A Family Law Lawyer in Rochester MN can assist when a stepparent wants to adopt a child he or she has been living with. When the biological parent is absent, this can be a smooth process. This is true even if the natural parent and stepparent are a same-sex couple, since the U.S. Supreme Court has ruled that same-sex marriages cannot be prohibited by state. It’s significantly more difficult if the couple, same-sex or opposite-sex, is living together as domestic partners and not married.
The step-parent applying for adoption must agree to be fingerprinted and have a background check completed. This background check makes sure the applicant does not have any felony convictions or any incidents of mistreatment of a child on his or her record.
Absent Biological Father
If the absent biological parent is the father, the couple may not even need to have his rights as a parent terminated. The court will typically only rule against this if the father has been involved in the child’s life to any degree, which includes paying some level of support or occasionally being in approved contact with the child. If the father has totally abandoned the child, the adoption should go smoothly.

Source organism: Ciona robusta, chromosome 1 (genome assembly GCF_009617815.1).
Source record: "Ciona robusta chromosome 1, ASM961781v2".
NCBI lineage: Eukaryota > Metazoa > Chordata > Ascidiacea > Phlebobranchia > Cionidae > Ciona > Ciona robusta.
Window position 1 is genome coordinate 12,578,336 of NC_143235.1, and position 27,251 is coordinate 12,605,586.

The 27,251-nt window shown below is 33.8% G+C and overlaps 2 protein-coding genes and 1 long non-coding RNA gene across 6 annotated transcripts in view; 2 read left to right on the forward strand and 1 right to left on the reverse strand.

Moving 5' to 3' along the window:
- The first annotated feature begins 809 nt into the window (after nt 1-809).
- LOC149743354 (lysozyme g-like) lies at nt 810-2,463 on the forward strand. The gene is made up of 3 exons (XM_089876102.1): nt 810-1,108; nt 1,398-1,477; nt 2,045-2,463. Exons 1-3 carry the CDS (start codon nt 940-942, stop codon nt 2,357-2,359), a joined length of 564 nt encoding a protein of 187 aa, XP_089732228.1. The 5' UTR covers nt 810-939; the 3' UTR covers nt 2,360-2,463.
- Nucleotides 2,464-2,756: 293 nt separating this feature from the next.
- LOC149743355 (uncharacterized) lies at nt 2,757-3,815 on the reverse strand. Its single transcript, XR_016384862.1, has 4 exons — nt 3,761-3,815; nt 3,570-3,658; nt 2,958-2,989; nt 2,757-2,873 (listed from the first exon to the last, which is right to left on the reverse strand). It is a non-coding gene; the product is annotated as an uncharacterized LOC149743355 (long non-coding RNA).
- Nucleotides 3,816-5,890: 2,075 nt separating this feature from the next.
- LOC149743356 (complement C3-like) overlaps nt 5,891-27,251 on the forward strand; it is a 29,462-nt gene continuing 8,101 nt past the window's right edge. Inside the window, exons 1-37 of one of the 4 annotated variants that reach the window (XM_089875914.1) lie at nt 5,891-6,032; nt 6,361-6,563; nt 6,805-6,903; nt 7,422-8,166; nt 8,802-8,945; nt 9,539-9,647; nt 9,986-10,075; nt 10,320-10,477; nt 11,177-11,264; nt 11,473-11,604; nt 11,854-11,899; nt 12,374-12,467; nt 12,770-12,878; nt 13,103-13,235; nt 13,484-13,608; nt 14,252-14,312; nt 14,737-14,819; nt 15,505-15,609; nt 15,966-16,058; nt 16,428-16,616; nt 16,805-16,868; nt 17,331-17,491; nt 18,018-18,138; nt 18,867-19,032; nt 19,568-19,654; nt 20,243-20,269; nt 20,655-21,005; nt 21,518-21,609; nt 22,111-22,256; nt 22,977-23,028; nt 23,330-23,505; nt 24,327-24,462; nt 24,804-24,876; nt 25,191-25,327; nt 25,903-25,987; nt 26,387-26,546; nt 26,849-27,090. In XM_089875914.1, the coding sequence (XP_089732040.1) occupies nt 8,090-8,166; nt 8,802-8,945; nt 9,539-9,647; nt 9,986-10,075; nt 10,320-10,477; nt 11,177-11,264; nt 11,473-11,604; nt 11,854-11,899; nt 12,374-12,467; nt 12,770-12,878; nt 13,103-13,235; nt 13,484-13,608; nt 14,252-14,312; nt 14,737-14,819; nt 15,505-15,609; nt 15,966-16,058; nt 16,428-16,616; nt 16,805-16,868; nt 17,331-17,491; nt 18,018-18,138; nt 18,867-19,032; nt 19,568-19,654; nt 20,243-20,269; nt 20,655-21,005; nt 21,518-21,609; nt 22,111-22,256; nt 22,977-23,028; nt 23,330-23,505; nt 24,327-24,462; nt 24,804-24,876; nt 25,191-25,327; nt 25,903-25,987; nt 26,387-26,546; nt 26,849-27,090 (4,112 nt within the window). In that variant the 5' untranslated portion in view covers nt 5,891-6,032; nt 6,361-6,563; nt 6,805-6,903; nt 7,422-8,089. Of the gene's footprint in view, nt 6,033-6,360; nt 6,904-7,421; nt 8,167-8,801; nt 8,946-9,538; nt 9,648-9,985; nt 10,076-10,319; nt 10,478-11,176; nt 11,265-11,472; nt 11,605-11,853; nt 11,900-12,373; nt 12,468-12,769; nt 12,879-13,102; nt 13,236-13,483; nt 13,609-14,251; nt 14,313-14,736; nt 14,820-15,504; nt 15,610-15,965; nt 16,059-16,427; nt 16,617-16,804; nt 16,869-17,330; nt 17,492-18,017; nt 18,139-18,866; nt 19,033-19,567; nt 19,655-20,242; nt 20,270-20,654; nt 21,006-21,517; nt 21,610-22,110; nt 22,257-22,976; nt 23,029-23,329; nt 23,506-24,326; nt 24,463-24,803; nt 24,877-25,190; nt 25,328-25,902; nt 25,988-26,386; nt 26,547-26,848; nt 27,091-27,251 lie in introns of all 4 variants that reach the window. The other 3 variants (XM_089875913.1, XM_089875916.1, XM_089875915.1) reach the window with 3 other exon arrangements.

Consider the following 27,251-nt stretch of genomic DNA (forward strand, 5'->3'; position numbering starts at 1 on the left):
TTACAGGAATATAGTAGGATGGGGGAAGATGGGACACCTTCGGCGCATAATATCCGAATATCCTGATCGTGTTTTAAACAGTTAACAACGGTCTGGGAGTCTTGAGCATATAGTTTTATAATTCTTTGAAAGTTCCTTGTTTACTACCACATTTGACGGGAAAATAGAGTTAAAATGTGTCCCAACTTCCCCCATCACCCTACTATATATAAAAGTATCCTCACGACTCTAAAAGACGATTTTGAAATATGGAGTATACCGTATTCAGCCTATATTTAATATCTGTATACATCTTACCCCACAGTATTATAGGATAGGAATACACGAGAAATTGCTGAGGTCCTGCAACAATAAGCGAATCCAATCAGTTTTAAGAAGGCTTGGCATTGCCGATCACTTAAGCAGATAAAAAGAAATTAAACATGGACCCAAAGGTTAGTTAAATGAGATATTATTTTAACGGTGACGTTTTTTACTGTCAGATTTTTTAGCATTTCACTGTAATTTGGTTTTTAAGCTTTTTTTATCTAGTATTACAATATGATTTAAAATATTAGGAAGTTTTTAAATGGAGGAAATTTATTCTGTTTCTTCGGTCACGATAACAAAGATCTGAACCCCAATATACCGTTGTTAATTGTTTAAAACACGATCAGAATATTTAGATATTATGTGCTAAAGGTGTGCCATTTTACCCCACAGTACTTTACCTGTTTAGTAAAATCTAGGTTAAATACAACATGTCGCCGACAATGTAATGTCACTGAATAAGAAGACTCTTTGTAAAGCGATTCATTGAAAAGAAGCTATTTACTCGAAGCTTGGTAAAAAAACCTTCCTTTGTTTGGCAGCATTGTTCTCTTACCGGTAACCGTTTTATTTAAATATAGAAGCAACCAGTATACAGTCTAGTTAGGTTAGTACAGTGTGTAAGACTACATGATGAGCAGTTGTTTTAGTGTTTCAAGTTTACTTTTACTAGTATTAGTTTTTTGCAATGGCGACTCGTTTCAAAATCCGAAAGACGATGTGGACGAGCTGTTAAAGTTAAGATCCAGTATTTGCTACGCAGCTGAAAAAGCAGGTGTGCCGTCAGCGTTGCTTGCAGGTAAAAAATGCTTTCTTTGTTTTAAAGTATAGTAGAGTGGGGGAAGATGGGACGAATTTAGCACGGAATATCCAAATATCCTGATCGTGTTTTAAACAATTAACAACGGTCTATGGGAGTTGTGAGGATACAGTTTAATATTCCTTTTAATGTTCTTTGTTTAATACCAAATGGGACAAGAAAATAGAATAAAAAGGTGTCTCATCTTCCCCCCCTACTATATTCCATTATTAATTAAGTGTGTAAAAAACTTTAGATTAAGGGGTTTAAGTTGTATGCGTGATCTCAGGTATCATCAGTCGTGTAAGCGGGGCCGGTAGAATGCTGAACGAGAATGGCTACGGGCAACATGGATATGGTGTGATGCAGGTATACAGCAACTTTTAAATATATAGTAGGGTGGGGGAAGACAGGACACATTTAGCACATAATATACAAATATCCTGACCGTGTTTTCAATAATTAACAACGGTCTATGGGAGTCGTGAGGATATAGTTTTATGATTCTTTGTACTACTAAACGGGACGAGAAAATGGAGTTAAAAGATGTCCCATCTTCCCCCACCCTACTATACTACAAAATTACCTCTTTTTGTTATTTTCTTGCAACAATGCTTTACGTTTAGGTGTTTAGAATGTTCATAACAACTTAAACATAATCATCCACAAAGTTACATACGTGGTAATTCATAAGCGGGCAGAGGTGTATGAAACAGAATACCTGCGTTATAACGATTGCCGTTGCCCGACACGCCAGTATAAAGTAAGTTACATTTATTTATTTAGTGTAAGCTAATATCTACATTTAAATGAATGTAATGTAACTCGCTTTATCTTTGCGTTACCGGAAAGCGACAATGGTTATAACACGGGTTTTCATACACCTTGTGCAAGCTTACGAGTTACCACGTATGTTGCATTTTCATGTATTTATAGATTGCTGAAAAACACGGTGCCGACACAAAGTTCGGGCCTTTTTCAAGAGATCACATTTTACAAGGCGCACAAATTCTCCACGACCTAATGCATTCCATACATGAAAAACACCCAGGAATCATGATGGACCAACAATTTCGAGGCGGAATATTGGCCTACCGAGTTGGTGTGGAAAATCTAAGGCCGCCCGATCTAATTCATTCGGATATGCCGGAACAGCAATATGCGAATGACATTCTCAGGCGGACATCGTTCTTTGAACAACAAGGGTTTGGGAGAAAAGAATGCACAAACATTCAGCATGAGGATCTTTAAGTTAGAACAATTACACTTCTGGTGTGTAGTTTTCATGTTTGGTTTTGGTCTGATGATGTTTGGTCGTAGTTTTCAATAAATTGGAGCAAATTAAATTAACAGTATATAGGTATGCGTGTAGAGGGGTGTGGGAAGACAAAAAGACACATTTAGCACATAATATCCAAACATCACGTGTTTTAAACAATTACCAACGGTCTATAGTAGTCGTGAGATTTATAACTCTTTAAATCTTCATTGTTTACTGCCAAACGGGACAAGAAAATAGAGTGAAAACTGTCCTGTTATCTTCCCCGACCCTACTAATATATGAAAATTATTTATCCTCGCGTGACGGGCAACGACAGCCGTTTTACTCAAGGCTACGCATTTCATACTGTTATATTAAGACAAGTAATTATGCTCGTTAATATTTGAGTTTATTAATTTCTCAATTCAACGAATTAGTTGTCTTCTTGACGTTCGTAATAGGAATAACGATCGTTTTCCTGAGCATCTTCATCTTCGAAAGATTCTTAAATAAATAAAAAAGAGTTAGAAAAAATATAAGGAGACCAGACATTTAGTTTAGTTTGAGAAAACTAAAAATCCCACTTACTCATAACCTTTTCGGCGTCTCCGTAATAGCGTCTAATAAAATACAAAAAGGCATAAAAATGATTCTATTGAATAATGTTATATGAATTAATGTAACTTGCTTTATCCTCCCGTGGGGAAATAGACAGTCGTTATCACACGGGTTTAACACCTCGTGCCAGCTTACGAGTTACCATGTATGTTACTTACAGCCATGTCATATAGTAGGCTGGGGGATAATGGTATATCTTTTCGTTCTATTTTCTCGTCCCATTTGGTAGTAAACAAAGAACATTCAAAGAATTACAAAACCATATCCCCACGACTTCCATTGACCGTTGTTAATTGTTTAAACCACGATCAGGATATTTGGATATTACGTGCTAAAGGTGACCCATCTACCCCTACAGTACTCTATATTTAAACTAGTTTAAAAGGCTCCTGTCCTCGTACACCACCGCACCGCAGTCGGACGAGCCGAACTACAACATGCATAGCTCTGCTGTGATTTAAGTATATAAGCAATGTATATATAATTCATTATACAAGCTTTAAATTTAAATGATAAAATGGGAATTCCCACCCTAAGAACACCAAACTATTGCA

Absent Biological Mother
When the biological parent is the mother, the court may require finding her if she has essentially disappeared from the family’s life. Then she has the choice of whether to sign the legal documentation terminating her parental rights. She may decline to do so, in which case a Family Law Lawyer in Rochester MN will put together a case proving that she has abandoned the youngster, and that the step-parent has been acting as the natural parent.
Sometimes unexpected roadblocks occur during the process. The absent biological parent may reappear and claim full parental rights. The court has to decide on the matter. Depending on the judge, the decision may rest on the concept that biological parents who have not actually abused children should be given another chance. An attorney with an organization such as Rolsch Law Offices work to show firm evidence why the adoption should be granted.